It is an odd day here at my favorite diner. Not a soul is here except the cook and the waitress. That’s odd. The place is generally hopping. Maybe it is too early. There is a piano nocturne playing instead of the normal mix of last century rock and serious blues guitarists.
My guess is that people will float in later. Maybe getting a late start. But for right now I have the place to myself. The waitress, who is one of the owners, is outside fussing over the tables. The cook is downstairs in the prep kitchen.
It suits me, the solitude. My ex-wife used to say I would be a complete hermit if left to my own devices and at the time there may have been some truth to that. I AM an introvert. No doubt at all about that. Solitude energizes me. Crowds drain me.
But I have come to learn that a lot of my hermit-ness had as much to do with my depression as it did with my introverted nature. Depression urges you to withdraw. You can’t handle life well because the lying little demons are filling you with lies of unworthiness and incapability. Alone, you don’t fail. Alone, no one knows. Alone…. well you get the idea.
I got through that. I did the work and I am pretty good at giving those whispering little spawn of the devil (Can you tell how much I hate my depression?) the total jujitsu and sending them on their way each morning. Bruce Lee would be proud. (Yes, I know he was known for Karati, but he also learned and used jujitsu. Just go with me on this one.)
Yes, it still creeps in now and again. I am fortunate in my choice of wife a few years ago. She is a master at seeing me, really seeing me, and often offering a gentle suggestion of correction. Her gentleness in telling me hard truths is amazing and rare.
I have had plenty of the other kind. Harsh critiques seem to come easy to most people. I don’t know if it is because they mean to be harsh, or if it is just because they never learned a different way. I don’t respond well to harshness.
Frankly, I don’t think many of us do. Harshness puts us on the defensive, and that is not a recipe to grow and change. It is just the opposite. I often find myself wondering how many of us really grew and got better, healed, and stronger, on a diet of harshness? My guess is not many of us.
And yet, it is more the standard than gentleness.
I used to wonder why. I don’t anymore. Gentleness takes work and self-control. It is not what comes naturally to us. When we are frustrated, lashing out is the natural thing to do. It’s human. And in the frustration, we don’t much care if we are actually helping the other person or group grow and change. We want to vent. We want to lash out. We want to hurt because we hurt. And we get good at it.
We particularly are good at it if we are in a real relationship with someone. Because then we know just where to stick the knife. And how to twist it to maximum effect. And we want that maximum effect.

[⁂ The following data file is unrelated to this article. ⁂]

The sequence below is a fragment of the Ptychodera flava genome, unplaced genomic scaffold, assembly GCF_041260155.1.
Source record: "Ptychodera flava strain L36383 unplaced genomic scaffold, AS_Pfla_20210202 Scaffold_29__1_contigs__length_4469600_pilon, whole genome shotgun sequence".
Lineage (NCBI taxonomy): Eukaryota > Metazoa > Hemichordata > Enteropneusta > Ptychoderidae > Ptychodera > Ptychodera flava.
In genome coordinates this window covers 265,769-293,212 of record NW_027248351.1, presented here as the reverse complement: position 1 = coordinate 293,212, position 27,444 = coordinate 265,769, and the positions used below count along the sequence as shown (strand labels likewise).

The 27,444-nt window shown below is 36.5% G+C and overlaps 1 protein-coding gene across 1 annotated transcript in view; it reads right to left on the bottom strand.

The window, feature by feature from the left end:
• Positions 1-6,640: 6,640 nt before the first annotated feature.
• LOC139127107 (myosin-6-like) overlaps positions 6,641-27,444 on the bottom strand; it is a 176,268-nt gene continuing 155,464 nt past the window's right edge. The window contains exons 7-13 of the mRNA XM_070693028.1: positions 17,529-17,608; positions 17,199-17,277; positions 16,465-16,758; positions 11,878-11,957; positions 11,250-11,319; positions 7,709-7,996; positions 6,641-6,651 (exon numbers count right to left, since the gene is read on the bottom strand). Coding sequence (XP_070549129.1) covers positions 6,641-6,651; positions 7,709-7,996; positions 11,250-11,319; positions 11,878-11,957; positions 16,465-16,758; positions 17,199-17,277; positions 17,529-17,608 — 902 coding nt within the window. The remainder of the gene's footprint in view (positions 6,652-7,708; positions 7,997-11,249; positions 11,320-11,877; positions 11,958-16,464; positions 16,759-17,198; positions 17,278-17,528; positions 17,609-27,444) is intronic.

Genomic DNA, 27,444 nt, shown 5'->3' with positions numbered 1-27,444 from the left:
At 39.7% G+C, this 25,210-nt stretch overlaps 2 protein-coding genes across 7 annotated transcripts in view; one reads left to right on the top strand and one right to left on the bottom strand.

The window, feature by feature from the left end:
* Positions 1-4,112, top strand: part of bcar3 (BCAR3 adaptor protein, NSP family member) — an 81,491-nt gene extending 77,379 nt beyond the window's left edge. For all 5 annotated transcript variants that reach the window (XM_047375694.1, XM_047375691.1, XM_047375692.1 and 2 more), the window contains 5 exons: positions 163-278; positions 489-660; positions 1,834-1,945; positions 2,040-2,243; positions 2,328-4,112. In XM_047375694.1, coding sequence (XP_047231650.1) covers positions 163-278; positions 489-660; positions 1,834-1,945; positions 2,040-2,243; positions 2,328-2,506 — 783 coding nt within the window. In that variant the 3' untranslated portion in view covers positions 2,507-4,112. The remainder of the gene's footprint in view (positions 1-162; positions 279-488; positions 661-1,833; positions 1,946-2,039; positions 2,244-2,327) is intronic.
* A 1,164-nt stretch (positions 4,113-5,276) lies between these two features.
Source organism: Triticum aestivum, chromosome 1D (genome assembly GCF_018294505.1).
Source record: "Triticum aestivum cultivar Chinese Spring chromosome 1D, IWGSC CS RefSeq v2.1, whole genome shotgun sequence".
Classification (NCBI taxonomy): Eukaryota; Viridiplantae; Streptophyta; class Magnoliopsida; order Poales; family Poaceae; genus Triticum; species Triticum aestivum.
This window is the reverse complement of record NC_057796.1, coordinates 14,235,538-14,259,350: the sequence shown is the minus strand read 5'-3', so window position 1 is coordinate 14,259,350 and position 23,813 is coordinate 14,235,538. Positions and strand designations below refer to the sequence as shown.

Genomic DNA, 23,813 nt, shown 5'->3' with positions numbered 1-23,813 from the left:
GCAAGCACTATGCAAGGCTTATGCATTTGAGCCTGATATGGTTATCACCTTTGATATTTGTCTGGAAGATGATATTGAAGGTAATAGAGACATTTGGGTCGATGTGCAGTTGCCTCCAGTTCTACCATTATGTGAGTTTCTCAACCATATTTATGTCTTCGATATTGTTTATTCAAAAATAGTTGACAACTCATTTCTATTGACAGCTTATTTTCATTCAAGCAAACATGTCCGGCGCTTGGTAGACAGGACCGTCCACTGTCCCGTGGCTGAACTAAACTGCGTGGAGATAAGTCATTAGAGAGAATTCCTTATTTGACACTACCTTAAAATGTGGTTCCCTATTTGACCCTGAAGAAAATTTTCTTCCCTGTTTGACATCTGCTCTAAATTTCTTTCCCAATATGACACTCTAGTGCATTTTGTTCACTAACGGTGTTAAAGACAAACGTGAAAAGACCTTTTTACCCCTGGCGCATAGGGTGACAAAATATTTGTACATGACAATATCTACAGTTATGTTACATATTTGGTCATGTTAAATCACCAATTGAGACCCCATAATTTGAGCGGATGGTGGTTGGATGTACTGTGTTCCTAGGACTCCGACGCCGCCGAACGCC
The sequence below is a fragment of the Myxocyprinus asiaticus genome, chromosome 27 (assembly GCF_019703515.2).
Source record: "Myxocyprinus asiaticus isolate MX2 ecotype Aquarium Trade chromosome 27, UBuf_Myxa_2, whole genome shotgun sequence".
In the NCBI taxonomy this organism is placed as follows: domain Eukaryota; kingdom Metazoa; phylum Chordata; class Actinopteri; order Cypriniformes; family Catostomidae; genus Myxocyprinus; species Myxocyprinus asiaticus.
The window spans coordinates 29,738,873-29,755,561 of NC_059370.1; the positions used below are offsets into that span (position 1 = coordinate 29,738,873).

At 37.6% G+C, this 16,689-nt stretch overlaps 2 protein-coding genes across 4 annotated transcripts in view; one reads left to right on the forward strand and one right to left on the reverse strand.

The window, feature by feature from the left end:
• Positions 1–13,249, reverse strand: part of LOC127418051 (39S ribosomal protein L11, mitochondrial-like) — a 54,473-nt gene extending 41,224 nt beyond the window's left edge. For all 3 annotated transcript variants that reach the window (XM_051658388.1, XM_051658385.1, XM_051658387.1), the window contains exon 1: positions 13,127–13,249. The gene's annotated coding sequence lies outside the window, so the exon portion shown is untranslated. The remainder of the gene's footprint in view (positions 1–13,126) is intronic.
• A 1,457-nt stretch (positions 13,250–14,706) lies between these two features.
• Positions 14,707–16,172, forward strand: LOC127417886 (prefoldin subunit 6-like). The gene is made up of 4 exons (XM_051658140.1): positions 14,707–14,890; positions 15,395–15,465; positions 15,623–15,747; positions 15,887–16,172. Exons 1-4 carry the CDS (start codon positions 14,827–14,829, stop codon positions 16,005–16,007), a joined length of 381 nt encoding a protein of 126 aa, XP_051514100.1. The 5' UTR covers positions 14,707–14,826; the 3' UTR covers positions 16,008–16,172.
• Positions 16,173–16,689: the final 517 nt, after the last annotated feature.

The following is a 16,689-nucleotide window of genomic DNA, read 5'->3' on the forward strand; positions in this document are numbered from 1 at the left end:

But gentleness! To be gentle, we have to push back that primal desire to hurt and look at the other person and ask ourselves, “What would work with this person or group? How can I get them to listen to me? What do I need to hear in their story and situation and feelings to help me help them? (and, oh yeah, maybe myself.). In times and situations where WE are the frustrated and hurt ones, we have to think instead of feel. Think of the other person instead of ourselves.
And we just ain’t feeling it.
Self-discipline is part of most faiths. For us Christians, it is what is considered one of the “fruits of the spirit”, in other words, when God is in us (as opposed to merely being with us.), then we can be self-disciplined.
But Christianity is far from the only faith or tradition that teaches self-discipline or kindness and gentleness to others. I’ve read enough other holy books to know it plays a big part in most faiths. And that most of us fail on that one.
That is particularly true in the times we are in. It is an angry time. We’d rather lash out, make fun of, cut down, shed, humiliate those who think and feel differently than we do than actually listen and do the things that we know can actually lead people to a different place. It’s all about us and us versus them.
That is why I admire people like my wife and her gentleness with me. It can’t be easy. I can be a frustrating person sometimes. I am slow seeing myself. I shut down easily in the face of harshness. And she knows just how to lead me to listening. And listening leads to change. And growth.
It is a way of living I mostly use myself. Simply because I think it works. I have used it as a manager of people in work and churches. I used it raising my kids. I use it in most relationships. Not everyone responds to it. Some people are invested in their belief that harshness works. But I have never seen hate or harshness build anything long term. Never. I have never seen harshness and hate heal. Never. Love builds and heals. Kindness builds and heals. Listening builds and heals. Self-discipline builds and heals.
It’s work. It is hard work, but it is worth the effort. Those who have lived that way towards me have transformed my life and made me better. I like to think those I have treated the same way are better for it. When they say that gentle people are the strongest people you know, they are right I think. They have to overcome the worst enemy: their own human nature.
I am alone in the diner still. Debussy is playing. I forget the title. Something to do with butterflies. I hear a couple of people outside settle into their tables. Soon, there will be more and more. A few will filter inside where I am sitting.
I am grateful for the few minutes of solitude. It allowed me to think. And be grateful and to sing that gratitude out into the world.
And that is always a good thing.
Be well. Travel wisely,